Artificial Intelligence (often shorten with A.I.) is a field of computer science and research which aims to develop intelligent machines, computer systems, and agents able to perform tasks that would normally require human intelligence.
What is intelligence, anyway? The Standford’s University defines it as “the computational part of the ability to achieve goals in the world”.
In an article written in 1950, Alan Turing discussed the conditions for considering a machine to be intelligent: according to his work, when a machine could pretend to be human to an actual human, then it certainly should be considered it intelligent.
Is this enough? Well, it is arguable. In 1998 Daniel Dennett implemented various Turing’s tests and it turned out that some people are easily led into believing that a rather dumb program is intelligent.
How can artificial intelligence help writers?
While NLP (natural language processing) is evolving into NLU (natural language understanding), we are facing a huge revolution in writing and – especially – web writing. Artificial Intelligence is already able to write news stories starting from different sources, edit articles and review their grammar and wording, quickly scan articles to find relevant information. These technologies are going to simplify the repetitive tasks for content writers, helping them focus on what they care most: writing good stories, suggesting to their readers well-informed opinions, and writing critics and comments.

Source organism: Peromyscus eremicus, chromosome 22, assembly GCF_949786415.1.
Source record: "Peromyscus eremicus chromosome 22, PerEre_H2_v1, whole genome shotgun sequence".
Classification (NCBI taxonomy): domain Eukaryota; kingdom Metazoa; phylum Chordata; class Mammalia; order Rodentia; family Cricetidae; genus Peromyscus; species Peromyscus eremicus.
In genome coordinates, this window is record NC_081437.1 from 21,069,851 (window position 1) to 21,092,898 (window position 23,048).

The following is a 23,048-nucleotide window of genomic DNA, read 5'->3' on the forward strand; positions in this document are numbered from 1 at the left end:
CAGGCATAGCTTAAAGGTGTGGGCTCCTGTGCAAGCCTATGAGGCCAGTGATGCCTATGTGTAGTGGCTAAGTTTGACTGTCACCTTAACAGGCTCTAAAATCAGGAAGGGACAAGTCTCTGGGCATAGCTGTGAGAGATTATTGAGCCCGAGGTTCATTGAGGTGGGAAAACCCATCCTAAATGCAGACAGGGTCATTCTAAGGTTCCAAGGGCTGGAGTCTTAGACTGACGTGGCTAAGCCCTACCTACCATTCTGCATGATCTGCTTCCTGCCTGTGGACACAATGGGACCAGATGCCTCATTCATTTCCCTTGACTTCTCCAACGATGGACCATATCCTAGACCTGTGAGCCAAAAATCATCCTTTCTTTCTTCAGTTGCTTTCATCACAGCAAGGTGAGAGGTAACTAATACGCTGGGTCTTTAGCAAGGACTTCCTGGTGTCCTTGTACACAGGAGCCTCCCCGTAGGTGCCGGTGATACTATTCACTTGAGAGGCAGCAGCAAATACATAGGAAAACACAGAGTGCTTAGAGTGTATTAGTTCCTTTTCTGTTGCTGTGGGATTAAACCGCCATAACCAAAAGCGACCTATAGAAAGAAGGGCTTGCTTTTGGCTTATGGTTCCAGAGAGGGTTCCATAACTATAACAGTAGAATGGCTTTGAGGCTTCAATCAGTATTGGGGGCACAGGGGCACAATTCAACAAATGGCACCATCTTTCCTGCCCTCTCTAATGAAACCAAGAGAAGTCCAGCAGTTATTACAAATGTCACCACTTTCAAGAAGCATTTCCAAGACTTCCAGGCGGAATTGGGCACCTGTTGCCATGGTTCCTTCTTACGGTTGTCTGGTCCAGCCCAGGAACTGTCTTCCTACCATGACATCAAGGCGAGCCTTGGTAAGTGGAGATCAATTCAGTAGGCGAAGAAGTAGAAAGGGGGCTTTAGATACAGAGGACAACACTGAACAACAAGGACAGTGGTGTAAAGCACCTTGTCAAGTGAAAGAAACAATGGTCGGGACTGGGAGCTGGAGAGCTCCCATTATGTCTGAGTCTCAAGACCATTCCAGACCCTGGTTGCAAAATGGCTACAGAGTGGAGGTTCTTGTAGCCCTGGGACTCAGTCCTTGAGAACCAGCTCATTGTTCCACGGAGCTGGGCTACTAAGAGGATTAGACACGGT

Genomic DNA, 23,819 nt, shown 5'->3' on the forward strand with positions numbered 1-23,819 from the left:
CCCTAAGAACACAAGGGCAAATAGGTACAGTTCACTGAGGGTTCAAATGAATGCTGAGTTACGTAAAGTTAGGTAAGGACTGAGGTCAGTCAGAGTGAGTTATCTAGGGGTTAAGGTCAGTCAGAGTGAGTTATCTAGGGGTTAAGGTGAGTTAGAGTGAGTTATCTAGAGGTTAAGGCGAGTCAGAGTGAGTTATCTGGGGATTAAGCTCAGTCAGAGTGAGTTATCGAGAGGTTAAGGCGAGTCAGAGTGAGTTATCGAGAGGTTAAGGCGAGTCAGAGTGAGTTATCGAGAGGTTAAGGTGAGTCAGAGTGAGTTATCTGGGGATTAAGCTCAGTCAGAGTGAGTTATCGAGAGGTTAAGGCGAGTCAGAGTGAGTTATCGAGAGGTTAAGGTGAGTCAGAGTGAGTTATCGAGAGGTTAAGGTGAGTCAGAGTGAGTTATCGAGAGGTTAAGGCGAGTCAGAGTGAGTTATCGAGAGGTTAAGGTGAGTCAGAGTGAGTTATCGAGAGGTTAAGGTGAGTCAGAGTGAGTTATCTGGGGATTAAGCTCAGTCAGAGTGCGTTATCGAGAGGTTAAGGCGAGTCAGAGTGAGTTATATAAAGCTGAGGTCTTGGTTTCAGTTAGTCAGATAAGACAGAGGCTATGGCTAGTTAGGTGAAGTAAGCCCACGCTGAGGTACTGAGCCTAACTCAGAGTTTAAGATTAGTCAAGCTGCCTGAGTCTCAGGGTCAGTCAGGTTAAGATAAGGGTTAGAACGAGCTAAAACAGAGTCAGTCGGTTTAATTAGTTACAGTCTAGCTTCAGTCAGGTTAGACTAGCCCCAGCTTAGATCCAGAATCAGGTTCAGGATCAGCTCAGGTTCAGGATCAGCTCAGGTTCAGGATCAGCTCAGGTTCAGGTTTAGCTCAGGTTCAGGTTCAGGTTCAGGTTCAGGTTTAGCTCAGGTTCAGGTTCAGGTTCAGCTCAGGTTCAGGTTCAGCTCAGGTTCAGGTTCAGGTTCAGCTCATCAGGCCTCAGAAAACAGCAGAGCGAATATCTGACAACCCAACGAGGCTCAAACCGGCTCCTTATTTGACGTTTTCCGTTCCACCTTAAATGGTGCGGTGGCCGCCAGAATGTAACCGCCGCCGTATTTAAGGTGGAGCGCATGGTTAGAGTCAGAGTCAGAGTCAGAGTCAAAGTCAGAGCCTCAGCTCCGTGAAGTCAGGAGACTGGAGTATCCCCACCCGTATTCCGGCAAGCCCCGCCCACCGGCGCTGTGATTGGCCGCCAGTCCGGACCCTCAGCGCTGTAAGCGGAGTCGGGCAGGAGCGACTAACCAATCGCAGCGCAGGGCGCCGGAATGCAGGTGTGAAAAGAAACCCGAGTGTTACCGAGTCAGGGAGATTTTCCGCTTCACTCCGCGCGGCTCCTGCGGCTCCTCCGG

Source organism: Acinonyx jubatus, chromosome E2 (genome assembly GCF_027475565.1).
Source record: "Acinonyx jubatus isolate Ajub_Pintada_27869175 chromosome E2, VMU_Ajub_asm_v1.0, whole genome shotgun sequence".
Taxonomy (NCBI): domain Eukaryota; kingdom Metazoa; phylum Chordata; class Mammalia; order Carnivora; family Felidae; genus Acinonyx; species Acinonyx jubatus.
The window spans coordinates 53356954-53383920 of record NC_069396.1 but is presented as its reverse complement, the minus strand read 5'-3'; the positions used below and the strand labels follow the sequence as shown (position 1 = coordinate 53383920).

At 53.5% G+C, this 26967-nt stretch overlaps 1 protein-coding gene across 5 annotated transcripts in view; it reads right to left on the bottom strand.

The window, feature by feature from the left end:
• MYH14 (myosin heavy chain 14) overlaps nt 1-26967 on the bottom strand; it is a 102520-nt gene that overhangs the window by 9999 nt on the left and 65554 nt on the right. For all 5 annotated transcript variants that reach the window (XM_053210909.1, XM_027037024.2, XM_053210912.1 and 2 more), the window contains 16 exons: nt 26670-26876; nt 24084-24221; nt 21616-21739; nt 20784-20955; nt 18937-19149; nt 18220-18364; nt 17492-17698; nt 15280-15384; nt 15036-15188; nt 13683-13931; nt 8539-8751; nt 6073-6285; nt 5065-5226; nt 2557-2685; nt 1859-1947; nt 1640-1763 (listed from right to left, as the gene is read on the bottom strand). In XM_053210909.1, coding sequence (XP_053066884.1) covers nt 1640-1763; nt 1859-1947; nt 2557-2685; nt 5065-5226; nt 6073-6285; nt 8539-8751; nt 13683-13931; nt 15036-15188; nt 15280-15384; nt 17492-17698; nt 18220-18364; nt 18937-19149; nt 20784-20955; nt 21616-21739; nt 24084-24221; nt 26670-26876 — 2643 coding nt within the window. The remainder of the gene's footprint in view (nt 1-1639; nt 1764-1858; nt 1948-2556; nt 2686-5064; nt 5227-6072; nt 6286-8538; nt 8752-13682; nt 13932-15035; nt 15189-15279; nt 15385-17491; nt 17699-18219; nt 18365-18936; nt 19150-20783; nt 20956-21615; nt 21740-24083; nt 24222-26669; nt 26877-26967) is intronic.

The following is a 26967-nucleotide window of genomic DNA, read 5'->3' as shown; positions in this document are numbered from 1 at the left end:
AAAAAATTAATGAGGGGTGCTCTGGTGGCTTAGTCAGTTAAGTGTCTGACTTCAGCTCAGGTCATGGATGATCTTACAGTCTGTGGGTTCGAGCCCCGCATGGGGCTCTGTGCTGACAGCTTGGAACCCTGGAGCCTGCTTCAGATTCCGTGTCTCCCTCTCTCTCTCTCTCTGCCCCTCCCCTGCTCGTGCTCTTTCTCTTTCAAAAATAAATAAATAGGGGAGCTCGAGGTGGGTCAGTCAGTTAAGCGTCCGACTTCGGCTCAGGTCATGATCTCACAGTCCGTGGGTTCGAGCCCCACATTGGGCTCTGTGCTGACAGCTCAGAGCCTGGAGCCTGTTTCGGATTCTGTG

On the other side, the semantic web is feeding search engines with meanings and data, which help them compute information, interpret users’ intent, and serve them with the most fitting and useful results. Google’s machine learning algorithm, RankBrain is a bright example of how quickly search engines are evolving in this scenario.
If you are interested in this topic, read this article by Ben Dickson about the impact of AI on professional writing.
How is WordLift using AI?
WordLift uses NLP, which is an intersection between AI and linguistics, to suggest content editors relevant information, images and links by analyzing the pages and articles they write.
To be more specific, WordLift uses Named Entity Recognition (NER) and Named Entity Disambiguation (NED) to extract Named Entities from textual contents. Editors can reconcile entities extracted from their posts and pages with equivalent entities available on other sources.
In this way, WordLift helps machines (such as computational search engines, personal assistants, and more) unambiguously interpret the context to whom the content belongs.